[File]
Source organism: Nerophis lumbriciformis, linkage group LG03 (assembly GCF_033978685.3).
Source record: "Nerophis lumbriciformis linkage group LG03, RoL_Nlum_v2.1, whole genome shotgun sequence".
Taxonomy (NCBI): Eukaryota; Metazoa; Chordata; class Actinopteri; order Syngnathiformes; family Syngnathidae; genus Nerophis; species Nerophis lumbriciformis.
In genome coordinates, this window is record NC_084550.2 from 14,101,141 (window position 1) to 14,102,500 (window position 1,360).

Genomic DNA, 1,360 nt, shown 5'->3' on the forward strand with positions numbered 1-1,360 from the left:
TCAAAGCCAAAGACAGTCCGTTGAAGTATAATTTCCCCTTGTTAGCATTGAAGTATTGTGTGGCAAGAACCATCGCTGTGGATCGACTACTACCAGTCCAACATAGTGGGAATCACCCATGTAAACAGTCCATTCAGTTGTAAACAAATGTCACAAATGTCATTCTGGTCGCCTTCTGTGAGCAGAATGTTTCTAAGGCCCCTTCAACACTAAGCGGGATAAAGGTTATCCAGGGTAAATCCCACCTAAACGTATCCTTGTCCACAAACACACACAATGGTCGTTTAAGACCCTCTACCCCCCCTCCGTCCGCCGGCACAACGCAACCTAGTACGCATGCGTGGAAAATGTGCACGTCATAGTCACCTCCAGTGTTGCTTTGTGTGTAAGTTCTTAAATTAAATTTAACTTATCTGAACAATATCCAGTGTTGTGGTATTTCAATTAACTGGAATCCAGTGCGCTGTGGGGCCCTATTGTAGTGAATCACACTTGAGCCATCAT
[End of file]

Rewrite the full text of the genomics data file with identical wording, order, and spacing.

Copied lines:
Source organism: Nerophis lumbriciformis, linkage group LG03 (assembly GCF_033978685.3).
Source record: "Nerophis lumbriciformis linkage group LG03, RoL_Nlum_v2.1, whole genome shotgun sequence".
Taxonomy (NCBI): Eukaryota; Metazoa; Chordata; class Actinopteri; order Syngnathiformes; family Syngnathidae; genus Nerophis; species Nerophis lumbriciformis.
In genome coordinates, this window is record NC_084550.2 from 14,101,141 (window position 1) to 14,102,500 (window position 1,360).

Genomic DNA, 1,360 nt, shown 5'->3' on the forward strand with positions numbered 1-1,360 from the left:
TCAAAGCCAAAGACAGTCCGTTGAAGTATAATTTCCCCTTGTTAGCATTGAAGTATTGTGTGGCAAGAACCATCGCTGTGGATCGACTACTACCAGTCCAACATAGTGGGAATCACCCATGTAAACAGTCCATTCAGTTGTAAACAAATGTCACAAATGTCATTCTGGTCGCCTTCTGTGAGCAGAATGTTTCTAAGGCCCCTTCAACACTAAGCGGGATAAAGGTTATCCAGGGTAAATCCCACCTAAACGTATCCTTGTCCACAAACACACACAATGGTCGTTTAAGACCCTCTACCCCCCCTCCGTCCGCCGGCACAACGCAACCTAGTACGCATGCGTGGAAAATGTGCACGTCATAGTCACCTCCAGTGTTGCTTTGTGTGTAAGTTCTTAAATTAAATTTAACTTATCTGAACAATATCCAGTGTTGTGGTATTTCAATTAACTGGAATCCAGTGCGCTGTGGGGCCCTATTGTAGTGAATCACACTTGAGCCATCAT